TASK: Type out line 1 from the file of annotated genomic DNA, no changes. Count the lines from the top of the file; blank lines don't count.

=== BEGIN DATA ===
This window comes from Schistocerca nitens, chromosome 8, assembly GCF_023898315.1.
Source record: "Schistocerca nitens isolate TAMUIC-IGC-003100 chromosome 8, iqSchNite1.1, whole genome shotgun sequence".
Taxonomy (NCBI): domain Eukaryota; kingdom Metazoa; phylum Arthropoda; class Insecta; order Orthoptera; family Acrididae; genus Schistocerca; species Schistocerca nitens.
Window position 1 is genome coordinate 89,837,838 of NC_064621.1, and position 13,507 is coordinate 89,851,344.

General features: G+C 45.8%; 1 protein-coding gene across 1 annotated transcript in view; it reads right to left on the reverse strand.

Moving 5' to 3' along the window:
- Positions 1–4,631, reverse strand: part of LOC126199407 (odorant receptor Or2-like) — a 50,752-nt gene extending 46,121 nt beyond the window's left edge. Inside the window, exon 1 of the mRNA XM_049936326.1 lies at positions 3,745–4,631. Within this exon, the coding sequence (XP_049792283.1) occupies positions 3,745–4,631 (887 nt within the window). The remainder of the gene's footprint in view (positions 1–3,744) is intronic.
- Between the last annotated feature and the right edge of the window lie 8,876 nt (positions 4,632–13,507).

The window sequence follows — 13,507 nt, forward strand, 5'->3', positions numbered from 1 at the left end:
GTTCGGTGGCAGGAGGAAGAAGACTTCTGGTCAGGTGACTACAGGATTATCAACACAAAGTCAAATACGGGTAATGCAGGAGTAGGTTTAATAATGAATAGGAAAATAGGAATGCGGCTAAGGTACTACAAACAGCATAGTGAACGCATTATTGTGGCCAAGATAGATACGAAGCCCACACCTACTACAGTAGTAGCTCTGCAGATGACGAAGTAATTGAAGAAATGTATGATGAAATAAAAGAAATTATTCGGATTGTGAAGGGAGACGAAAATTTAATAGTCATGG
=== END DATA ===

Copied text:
This window comes from Schistocerca nitens, chromosome 8, assembly GCF_023898315.1.